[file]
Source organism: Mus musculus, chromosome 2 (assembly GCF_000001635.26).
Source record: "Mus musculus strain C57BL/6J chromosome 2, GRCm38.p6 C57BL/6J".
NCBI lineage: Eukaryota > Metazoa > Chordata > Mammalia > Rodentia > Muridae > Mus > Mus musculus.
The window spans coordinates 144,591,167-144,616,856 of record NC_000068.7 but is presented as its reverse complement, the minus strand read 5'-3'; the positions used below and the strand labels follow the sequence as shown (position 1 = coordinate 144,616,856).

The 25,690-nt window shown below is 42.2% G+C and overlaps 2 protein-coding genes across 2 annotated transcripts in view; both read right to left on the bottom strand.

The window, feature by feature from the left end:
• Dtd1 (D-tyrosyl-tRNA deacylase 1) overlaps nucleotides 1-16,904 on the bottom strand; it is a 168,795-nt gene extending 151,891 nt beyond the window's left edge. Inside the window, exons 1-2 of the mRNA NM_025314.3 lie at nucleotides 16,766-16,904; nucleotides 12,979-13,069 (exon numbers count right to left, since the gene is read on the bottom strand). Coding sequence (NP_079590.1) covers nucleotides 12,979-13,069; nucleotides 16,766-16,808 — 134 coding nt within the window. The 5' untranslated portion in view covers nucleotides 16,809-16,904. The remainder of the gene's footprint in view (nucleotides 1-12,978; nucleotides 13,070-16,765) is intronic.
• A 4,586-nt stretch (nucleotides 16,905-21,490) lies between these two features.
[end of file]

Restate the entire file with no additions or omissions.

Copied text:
Source organism: Mus musculus, chromosome 2 (assembly GCF_000001635.26).
Source record: "Mus musculus strain C57BL/6J chromosome 2, GRCm38.p6 C57BL/6J".
NCBI lineage: Eukaryota > Metazoa > Chordata > Mammalia > Rodentia > Muridae > Mus > Mus musculus.
The window spans coordinates 144,591,167-144,616,856 of record NC_000068.7 but is presented as its reverse complement, the minus strand read 5'-3'; the positions used below and the strand labels follow the sequence as shown (position 1 = coordinate 144,616,856).

The 25,690-nt window shown below is 42.2% G+C and overlaps 2 protein-coding genes across 2 annotated transcripts in view; both read right to left on the bottom strand.

The window, feature by feature from the left end:
• Dtd1 (D-tyrosyl-tRNA deacylase 1) overlaps nucleotides 1-16,904 on the bottom strand; it is a 168,795-nt gene extending 151,891 nt beyond the window's left edge. Inside the window, exons 1-2 of the mRNA NM_025314.3 lie at nucleotides 16,766-16,904; nucleotides 12,979-13,069 (exon numbers count right to left, since the gene is read on the bottom strand). Coding sequence (NP_079590.1) covers nucleotides 12,979-13,069; nucleotides 16,766-16,808 — 134 coding nt within the window. The 5' untranslated portion in view covers nucleotides 16,809-16,904. The remainder of the gene's footprint in view (nucleotides 1-12,978; nucleotides 13,070-16,765) is intronic.
• A 4,586-nt stretch (nucleotides 16,905-21,490) lies between these two features.